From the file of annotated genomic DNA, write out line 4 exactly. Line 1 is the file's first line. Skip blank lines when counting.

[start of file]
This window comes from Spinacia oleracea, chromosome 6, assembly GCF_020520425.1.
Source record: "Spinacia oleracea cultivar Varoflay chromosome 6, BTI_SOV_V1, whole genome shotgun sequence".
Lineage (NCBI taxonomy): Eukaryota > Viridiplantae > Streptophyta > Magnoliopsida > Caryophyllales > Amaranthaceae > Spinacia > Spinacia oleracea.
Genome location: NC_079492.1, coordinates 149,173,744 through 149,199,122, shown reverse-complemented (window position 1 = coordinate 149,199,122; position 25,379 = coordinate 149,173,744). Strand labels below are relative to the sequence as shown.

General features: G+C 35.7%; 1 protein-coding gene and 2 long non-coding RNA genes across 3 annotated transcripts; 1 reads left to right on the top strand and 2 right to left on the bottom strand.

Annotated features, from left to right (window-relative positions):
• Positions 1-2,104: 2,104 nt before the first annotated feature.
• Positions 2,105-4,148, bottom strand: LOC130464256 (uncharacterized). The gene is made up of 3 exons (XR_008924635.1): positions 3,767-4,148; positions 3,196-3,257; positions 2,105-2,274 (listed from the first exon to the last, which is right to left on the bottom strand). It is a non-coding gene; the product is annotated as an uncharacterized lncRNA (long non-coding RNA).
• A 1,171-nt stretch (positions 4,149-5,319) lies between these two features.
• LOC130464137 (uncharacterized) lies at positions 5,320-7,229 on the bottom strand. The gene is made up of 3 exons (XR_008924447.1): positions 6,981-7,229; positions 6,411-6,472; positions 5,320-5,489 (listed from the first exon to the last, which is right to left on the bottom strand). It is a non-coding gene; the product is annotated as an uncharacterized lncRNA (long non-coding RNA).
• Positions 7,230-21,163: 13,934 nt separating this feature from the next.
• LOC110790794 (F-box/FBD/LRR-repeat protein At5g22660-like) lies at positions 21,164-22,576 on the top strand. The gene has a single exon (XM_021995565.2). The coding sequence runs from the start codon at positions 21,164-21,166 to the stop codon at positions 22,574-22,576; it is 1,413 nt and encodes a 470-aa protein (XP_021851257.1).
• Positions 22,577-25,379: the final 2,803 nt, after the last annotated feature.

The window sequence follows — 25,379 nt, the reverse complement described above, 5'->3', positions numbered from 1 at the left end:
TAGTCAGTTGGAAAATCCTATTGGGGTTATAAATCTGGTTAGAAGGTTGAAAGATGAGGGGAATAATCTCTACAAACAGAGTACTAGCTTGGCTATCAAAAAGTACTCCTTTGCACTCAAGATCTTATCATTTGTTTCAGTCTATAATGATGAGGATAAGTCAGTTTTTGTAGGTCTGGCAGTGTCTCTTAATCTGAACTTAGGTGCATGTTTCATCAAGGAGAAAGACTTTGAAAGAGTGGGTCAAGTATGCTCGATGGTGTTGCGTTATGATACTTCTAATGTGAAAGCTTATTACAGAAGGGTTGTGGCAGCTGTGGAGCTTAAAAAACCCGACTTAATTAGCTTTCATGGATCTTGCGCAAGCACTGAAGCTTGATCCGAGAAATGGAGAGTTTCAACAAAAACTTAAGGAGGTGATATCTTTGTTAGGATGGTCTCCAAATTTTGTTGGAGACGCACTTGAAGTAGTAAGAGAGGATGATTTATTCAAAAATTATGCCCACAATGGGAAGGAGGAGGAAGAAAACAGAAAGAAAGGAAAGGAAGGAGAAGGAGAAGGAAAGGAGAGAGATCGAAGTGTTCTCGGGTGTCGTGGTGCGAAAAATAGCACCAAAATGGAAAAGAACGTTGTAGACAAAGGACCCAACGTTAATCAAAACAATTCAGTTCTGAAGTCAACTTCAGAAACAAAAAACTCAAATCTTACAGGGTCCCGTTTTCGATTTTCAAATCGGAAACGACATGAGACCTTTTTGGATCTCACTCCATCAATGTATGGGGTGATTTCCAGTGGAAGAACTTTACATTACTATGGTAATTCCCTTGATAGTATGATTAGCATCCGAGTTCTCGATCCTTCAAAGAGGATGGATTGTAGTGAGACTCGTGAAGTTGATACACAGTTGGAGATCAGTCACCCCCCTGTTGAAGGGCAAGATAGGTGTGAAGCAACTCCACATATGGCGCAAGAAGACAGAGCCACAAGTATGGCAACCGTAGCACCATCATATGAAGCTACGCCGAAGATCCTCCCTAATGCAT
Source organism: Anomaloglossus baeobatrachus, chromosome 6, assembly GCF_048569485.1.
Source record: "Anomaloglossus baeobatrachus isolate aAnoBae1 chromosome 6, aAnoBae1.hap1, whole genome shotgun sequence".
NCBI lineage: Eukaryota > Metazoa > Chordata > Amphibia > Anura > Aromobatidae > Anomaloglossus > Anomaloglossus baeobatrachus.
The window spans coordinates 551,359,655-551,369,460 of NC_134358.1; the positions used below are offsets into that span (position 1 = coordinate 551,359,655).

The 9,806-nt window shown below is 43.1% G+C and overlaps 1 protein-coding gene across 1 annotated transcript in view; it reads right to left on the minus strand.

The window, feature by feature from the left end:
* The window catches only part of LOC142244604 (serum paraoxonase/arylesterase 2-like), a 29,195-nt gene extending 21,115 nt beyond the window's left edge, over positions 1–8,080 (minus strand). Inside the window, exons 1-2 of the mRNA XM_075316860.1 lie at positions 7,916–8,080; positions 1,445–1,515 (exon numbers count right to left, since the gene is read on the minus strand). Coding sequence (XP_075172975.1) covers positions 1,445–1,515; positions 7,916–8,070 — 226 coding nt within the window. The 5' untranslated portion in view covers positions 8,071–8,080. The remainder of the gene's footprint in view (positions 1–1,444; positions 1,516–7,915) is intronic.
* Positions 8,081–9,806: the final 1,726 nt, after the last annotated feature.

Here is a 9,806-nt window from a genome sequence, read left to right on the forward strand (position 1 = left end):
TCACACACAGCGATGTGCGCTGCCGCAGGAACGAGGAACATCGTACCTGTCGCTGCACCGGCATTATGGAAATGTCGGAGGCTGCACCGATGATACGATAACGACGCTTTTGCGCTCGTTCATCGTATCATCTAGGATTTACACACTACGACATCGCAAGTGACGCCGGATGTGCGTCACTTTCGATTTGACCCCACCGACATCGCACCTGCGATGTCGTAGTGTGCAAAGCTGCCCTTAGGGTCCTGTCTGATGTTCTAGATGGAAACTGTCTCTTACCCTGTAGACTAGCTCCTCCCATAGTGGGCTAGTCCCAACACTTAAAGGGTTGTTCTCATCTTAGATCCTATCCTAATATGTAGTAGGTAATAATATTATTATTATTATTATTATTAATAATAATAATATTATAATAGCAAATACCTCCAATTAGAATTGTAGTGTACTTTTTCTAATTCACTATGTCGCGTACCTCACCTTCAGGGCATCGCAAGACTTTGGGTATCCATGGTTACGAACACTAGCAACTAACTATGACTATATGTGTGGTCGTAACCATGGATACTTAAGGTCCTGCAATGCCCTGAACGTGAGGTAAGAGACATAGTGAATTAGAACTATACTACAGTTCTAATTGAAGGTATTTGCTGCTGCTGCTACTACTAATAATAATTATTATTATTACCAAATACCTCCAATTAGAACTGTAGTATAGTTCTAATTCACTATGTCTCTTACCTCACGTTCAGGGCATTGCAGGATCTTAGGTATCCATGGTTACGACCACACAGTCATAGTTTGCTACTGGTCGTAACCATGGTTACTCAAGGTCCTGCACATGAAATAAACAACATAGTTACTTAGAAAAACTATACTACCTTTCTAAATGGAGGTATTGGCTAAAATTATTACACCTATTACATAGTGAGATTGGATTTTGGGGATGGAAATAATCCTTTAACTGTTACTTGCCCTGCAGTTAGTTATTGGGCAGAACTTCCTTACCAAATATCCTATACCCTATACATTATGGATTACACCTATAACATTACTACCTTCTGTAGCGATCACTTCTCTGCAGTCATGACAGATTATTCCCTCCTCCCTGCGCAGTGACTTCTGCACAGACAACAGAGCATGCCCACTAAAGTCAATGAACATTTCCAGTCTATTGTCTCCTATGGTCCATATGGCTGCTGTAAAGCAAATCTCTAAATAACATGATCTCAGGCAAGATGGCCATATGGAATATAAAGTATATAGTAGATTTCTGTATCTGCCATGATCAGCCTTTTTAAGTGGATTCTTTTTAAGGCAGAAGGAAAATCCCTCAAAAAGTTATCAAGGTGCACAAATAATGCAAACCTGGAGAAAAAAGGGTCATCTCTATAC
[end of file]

Genome location: NC_079492.1, coordinates 149,173,744 through 149,199,122, shown reverse-complemented (window position 1 = coordinate 149,199,122; position 25,379 = coordinate 149,173,744). Strand labels below are relative to the sequence as shown.